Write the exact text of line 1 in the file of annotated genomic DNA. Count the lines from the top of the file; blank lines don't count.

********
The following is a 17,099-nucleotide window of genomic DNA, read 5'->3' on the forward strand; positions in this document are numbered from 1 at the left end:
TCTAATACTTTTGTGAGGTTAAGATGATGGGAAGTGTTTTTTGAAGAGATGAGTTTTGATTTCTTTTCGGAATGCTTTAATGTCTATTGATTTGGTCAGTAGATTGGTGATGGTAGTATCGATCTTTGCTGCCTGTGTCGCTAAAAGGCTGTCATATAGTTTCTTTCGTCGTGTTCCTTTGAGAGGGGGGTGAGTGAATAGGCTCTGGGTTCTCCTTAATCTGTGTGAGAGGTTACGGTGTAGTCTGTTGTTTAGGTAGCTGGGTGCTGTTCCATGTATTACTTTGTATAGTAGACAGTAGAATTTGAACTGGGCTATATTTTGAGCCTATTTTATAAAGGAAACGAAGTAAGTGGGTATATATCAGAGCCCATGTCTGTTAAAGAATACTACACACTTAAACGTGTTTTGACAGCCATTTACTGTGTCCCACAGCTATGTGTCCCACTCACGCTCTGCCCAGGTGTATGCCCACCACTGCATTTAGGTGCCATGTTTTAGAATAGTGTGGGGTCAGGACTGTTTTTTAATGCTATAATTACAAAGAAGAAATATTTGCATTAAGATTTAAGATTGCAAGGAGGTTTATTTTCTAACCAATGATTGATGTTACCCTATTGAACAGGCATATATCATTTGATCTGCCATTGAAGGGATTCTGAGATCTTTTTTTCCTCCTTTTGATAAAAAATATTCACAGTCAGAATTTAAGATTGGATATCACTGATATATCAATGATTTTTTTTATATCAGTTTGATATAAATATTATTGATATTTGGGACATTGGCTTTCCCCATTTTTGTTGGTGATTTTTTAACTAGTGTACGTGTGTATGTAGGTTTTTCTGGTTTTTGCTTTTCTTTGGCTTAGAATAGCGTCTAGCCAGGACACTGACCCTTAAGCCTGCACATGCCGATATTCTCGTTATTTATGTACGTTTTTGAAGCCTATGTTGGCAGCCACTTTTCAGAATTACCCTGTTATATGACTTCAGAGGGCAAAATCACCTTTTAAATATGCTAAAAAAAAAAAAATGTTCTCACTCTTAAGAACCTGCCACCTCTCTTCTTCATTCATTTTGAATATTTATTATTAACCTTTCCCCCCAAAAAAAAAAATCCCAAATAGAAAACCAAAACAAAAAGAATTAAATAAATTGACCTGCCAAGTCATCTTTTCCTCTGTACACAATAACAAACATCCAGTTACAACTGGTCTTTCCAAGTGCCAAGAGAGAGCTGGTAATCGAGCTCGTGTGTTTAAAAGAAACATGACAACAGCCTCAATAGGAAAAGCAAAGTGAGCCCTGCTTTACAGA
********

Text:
The following is a 17,099-nucleotide window of genomic DNA, read 5'->3' on the forward strand; positions in this document are numbered from 1 at the left end: